9. Like
    rayaldridge got a reaction from Pres in Latest Studio Tricks And Tips   
    Joy, I use a similar technique with plastic stencils.  But I do it with slip on the leatherhard pot.  The stencils stick to the pot very well, using a little water to stick them on.  I then spray or dip with colored slip.  When the slip is set, I peels off the stencil, which can be re-used.  I often make marks on the reserved image to enhance or define it.
     

  10. Like
    rayaldridge reacted to Babs in Latest Studio Tricks And Tips   
    When being taught how to use an electric beater, don't laugh there is a skill within, the teacher emphasised the fact that the Contents of the bowl was what was being beaten not the bowl sides and bottom.
    I then passed this onto a potter who watched dismayed as the contents of her bucket, glaze , spewed onto the pottery floor as her paint stirring drill piece ate the bottom of the bucket!
    DOn't think my timing was appreciated.
    So my tip really is, advice should only be given when sought...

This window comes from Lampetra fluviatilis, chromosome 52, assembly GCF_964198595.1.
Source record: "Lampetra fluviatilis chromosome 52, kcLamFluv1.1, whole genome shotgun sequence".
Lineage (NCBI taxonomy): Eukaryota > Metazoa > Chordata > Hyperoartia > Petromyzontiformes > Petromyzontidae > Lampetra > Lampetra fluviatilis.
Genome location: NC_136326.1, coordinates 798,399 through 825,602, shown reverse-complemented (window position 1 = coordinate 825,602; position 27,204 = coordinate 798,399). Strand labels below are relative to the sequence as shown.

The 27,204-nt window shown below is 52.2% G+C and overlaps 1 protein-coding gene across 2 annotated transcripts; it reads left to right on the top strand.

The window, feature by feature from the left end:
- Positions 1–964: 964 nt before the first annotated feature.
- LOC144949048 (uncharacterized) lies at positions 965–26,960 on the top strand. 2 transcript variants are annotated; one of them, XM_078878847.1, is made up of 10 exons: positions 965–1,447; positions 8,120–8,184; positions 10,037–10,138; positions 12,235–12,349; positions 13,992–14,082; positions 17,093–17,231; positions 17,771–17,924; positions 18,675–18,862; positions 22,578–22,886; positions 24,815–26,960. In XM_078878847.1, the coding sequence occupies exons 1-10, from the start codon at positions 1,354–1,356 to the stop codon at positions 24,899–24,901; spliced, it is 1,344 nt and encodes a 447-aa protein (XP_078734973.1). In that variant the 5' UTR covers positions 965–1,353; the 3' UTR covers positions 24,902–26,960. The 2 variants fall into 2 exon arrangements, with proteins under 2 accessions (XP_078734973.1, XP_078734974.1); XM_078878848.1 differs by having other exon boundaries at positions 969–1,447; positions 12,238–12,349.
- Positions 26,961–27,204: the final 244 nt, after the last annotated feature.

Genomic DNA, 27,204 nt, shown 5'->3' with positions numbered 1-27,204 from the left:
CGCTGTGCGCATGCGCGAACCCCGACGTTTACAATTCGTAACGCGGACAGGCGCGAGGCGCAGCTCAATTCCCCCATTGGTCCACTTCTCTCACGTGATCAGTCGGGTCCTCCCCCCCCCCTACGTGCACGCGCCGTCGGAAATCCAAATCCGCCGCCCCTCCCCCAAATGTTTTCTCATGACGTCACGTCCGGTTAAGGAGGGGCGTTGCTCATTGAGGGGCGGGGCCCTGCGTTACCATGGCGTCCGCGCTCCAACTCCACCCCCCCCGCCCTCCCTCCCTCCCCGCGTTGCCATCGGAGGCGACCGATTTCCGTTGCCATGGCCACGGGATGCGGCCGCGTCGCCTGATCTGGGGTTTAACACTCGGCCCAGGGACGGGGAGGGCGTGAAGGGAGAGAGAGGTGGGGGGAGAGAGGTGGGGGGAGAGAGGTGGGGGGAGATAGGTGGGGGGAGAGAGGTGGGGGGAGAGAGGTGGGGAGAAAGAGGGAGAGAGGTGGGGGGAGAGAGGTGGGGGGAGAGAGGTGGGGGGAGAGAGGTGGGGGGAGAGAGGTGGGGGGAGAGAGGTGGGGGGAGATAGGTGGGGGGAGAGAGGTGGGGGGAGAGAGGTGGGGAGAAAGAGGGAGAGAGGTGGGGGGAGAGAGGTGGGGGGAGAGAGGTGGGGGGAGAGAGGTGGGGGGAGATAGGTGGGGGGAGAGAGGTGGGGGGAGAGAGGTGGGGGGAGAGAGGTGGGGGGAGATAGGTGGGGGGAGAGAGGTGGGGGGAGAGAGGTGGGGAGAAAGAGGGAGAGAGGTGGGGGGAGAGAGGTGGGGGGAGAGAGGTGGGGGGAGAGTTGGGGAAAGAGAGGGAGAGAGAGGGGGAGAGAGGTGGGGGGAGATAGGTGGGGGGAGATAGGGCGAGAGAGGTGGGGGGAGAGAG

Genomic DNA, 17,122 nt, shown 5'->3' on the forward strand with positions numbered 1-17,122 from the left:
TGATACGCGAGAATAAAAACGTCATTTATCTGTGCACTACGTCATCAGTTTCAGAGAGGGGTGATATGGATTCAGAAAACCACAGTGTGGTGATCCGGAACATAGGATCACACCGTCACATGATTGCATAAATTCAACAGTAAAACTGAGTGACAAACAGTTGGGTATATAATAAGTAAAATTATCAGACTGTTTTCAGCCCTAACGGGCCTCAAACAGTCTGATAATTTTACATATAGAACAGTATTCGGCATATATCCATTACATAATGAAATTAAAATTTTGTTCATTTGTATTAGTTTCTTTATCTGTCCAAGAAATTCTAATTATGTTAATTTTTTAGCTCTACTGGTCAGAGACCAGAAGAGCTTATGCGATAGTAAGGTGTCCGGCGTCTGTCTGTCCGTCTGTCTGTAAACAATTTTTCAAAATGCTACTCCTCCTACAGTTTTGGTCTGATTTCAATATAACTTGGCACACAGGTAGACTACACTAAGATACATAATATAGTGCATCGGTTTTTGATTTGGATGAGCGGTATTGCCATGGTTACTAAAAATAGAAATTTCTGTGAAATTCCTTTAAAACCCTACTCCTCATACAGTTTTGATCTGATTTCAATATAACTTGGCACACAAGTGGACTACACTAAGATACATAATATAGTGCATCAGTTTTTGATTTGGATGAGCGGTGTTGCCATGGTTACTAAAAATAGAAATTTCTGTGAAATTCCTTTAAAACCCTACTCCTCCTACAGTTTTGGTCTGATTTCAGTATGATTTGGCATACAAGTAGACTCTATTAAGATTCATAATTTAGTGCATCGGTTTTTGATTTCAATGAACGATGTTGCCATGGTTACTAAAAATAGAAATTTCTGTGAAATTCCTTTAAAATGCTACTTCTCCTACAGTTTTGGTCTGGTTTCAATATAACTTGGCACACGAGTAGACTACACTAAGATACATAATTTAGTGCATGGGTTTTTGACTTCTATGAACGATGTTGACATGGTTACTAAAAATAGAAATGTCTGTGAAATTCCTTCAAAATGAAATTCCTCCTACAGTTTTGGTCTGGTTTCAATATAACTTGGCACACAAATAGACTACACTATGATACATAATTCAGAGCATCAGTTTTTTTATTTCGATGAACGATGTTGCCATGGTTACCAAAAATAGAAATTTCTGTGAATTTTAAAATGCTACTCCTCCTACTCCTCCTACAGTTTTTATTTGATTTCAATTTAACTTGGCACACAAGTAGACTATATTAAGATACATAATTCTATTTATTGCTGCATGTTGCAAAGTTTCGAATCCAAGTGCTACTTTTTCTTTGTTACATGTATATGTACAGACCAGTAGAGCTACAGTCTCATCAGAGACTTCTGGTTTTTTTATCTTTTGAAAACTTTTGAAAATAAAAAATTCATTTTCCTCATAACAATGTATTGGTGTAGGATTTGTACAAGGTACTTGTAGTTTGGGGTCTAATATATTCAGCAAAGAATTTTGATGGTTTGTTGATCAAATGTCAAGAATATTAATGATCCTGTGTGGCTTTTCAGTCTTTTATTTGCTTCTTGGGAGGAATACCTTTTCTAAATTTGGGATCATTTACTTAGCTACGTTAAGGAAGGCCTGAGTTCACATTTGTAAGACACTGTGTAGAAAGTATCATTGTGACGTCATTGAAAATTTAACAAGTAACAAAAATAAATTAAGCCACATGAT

11. Like
    rayaldridge got a reaction from Mark (Marko) Madrazo in Submit Your Community Challenge Ideas   
    I hope the next challenge will avoid too specific a goal.  I participated in a couple, but I just wasn't interested enough to devote time to a specific form that was narrowly defined.  And at the moment, not interested in tile, though I've made quite a few over the years.
     
    I tend to find the more nebulously defined challenges more thought provoking.
     
    Still, my suggestion is the albarello, or medicine jar.  It's a simple form, but can take many shapes and if we're not sticklers for authenticity, many decorative approaches.
  12. Like
    rayaldridge got a reaction from Lucille Oka in Turned Foot Rings On Mugs; Elegance Or Affectation?